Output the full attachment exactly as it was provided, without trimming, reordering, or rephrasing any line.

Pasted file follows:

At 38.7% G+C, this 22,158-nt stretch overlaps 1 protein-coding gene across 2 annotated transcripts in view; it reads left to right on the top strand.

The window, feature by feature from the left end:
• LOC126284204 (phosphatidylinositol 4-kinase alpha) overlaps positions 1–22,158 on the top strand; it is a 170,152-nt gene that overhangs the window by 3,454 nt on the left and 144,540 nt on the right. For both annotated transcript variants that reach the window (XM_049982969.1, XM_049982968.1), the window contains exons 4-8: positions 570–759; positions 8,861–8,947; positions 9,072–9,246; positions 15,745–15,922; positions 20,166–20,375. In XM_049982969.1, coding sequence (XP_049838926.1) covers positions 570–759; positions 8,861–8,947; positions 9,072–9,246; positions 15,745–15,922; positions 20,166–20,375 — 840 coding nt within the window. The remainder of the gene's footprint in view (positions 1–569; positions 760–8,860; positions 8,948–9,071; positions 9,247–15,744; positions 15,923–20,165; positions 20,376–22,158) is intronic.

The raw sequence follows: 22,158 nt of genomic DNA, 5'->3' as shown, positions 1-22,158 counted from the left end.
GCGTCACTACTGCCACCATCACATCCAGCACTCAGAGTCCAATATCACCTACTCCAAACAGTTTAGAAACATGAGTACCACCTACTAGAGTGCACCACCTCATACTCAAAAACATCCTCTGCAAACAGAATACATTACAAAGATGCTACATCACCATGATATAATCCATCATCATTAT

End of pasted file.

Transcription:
At 38.7% G+C, this 22,158-nt stretch overlaps 1 protein-coding gene across 2 annotated transcripts in view; it reads left to right on the top strand.

The window, feature by feature from the left end:
• LOC126284204 (phosphatidylinositol 4-kinase alpha) overlaps positions 1–22,158 on the top strand; it is a 170,152-nt gene that overhangs the window by 3,454 nt on the left and 144,540 nt on the right. For both annotated transcript variants that reach the window (XM_049982969.1, XM_049982968.1), the window contains exons 4-8: positions 570–759; positions 8,861–8,947; positions 9,072–9,246; positions 15,745–15,922; positions 20,166–20,375. In XM_049982969.1, coding sequence (XP_049838926.1) covers positions 570–759; positions 8,861–8,947; positions 9,072–9,246; positions 15,745–15,922; positions 20,166–20,375 — 840 coding nt within the window. The remainder of the gene's footprint in view (positions 1–569; positions 760–8,860; positions 8,948–9,071; positions 9,247–15,744; positions 15,923–20,165; positions 20,376–22,158) is intronic.

The raw sequence follows: 22,158 nt of genomic DNA, 5'->3' as shown, positions 1-22,158 counted from the left end.
GCGTCACTACTGCCACCATCACATCCAGCACTCAGAGTCCAATATCACCTACTCCAAACAGTTTAGAAACATGAGTACCACCTACTAGAGTGCACCACCTCATACTCAAAAACATCCTCTGCAAACAGAATACATTACAAAGATGCTACATCACCATGATATAATCCATCATCATTAT